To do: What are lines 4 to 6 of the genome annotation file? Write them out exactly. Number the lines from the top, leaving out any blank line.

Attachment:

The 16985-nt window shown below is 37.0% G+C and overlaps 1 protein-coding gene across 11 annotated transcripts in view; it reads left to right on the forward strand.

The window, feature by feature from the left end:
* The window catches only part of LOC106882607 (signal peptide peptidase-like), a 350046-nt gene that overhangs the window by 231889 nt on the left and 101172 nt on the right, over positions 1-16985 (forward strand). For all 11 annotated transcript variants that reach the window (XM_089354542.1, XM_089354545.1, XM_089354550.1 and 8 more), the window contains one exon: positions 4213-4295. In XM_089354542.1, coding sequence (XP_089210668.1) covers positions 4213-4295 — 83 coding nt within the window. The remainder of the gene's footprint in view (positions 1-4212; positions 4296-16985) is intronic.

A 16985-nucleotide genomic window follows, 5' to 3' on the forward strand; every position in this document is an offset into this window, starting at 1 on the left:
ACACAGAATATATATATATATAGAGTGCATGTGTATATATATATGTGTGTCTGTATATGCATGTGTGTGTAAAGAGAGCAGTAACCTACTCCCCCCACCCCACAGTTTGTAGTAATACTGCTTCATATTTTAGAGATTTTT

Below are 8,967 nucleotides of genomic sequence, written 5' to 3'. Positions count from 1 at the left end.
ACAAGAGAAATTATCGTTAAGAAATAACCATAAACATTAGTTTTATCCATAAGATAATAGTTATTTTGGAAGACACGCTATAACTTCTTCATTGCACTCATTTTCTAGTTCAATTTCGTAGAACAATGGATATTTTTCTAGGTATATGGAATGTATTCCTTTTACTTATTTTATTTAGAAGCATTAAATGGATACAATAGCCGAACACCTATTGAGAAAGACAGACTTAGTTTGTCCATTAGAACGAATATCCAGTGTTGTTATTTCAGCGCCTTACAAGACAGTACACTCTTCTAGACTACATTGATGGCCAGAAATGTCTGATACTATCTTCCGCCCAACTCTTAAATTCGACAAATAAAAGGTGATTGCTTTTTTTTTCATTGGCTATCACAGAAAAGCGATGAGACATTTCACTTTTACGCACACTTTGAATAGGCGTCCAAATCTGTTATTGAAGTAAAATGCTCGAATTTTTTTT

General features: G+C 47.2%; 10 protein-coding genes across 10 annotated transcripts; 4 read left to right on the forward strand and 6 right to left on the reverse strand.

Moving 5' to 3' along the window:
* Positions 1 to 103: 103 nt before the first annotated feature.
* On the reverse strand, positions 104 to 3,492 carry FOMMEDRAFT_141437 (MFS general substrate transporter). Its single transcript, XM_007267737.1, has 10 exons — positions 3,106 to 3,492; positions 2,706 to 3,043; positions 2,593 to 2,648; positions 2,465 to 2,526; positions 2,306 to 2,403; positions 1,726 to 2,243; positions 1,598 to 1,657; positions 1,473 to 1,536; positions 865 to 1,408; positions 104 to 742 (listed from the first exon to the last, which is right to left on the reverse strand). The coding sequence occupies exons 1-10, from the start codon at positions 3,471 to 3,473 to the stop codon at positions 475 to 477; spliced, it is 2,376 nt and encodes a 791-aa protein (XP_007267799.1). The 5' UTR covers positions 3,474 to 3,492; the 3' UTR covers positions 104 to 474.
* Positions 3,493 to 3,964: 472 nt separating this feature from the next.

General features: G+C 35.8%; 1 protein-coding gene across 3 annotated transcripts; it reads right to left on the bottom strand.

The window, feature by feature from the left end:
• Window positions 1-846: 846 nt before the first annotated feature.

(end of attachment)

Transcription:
A 16985-nucleotide genomic window follows, 5' to 3' on the forward strand; every position in this document is an offset into this window, starting at 1 on the left:
ACACAGAATATATATATATATAGAGTGCATGTGTATATATATATGTGTGTCTGTATATGCATGTGTGTGTAAAGAGAGCAGTAACCTACTCCCCCCACCCCACAGTTTGTAGTAATACTGCTTCATATTTTAGAGATTTTT

Below are 8,967 nucleotides of genomic sequence, written 5' to 3'. Positions count from 1 at the left end.